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Tanning Beds Cause Skin Cancer

Jul 29, 2009 | Parker Waichman LLP

New research has revealed that tanning beds cause skin cancer. U.S. News & World Report stated that, based on information from the International Agency for Research on Cancer (IARC) published in the recent issue of Lancet Oncology, tanning beds increase the odds of developing cancer.

Until the release of this information, World Health Organization (WHO) experts did not confirm any linke between tanning beds, sunlamps, and cancer, said U.S. News. The group, a committee that advises the WHO, changed is position following studies that revealed that teenagers and young adults increase their risk of developing melanoma by 75 percent when tanning beds are used, said U.S. News. CNN/CBS reported that cancer experts upgraded the risk of tanning beds “to the top of the cancer risk category,” comparing its dangers to those of arsenic and mustard gas. The WHO looked at 20 different studies said CNN/CBS. Where tanning beds had previously been labeled a “likely cause” of skin cancer, they are now considered a “definite” cause, said Newsday.

The team found that mutations occurred in mice when exposed to UVA or UVB light, another change from the belief that only one type of ultraviolet radiation is deadly said Newsday.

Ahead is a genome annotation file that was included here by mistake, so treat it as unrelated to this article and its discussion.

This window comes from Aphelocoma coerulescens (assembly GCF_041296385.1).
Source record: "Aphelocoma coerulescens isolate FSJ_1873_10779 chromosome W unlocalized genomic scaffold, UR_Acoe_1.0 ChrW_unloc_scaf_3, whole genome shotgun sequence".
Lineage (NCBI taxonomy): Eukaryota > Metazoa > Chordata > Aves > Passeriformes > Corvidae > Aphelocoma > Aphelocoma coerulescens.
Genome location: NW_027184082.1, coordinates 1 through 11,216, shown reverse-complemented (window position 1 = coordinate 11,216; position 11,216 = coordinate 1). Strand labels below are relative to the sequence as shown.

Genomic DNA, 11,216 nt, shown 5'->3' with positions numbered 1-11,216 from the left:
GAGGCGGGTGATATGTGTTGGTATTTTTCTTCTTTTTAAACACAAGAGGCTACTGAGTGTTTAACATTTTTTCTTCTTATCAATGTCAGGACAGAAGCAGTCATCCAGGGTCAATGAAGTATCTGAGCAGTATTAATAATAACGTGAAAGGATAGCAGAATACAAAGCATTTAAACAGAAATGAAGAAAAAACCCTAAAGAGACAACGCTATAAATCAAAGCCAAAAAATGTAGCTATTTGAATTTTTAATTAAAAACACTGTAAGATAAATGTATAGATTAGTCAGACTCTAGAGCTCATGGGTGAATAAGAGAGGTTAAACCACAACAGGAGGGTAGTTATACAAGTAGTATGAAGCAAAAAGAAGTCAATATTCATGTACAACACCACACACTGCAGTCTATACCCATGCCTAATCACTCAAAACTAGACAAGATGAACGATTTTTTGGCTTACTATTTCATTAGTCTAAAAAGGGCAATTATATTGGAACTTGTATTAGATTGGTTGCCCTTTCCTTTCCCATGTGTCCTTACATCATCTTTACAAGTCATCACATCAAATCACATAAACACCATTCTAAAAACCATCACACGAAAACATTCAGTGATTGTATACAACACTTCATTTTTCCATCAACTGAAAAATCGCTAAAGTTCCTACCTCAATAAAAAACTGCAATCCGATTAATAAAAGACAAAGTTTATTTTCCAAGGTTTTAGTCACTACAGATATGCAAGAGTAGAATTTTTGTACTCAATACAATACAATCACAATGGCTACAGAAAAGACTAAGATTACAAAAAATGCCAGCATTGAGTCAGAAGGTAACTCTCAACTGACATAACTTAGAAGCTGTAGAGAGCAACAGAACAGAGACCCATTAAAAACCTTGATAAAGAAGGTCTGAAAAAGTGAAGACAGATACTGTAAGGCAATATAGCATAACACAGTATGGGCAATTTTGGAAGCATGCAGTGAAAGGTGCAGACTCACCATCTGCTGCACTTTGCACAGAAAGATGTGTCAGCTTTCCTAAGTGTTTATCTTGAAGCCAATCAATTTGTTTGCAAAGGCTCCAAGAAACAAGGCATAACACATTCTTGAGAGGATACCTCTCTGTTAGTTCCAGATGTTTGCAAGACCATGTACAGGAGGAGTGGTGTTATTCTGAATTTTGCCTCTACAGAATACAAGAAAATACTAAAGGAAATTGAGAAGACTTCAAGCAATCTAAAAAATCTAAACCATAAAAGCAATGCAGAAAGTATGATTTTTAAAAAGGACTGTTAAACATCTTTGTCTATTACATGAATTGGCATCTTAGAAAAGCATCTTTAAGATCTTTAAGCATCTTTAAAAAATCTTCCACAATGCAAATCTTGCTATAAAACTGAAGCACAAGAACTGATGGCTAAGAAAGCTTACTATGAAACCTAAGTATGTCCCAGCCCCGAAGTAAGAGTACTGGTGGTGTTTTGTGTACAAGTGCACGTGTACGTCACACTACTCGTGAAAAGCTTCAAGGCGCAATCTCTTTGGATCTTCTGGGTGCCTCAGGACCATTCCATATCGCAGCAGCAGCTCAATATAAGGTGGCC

"Claims are that tanning beds are UVA light, and that doesn't cause a problem, but the report puts that theory to rest," said Dr. Len Lichtenfeld, deputy chief medical officer for the American Cancer Society in Atlanta, who read the findings, quoted Newsday. "It says it doesn't matter if it's UVA or UVB [light]," Dr. Lechtenfeld added.

"The UV light from a tanning bed is equivalent to UV light from the sun, which has had a Group One classification since 1992. Some other items in this category are red wine, beer, and salted fish," said Dan Humiston, president of the Indoor Tanning Association, reported Newsday.
Melanoma is the leading cause of cancer in women in their 20s in Britain, said Newsday, noting that the Lancet comes out of that country.

Dr. Colette Pameijer, a cancer surgeon at Stony Brook University Medical Center, in New York stated that the report is comprehensive. "They basically summarized all known data on UV radiation and risk for skin cancer in both humans and animals, and their conclusion should be taken very, very seriously," according to Newsday.

Earlier this year we wrote that the Mayo Clinic Health Letter made a number of startling revelations with respect to the extent to which skin cancer has become a serious health problem in the U.S. As a result of the depletion of the protective atmospheric ozone layer and the meteoric rise in popularity of tanning salons and sun worshipping in general, exposure to harmful ultraviolet radiation has increased dramatically.

The researchers found less of the cancers on exposed areas like the neck and head than they expected and more in areas normally covered by clothing like the torso. This supported their conclusion that a rising number of cancers may be attributable to the increased popularity of tanning beds.


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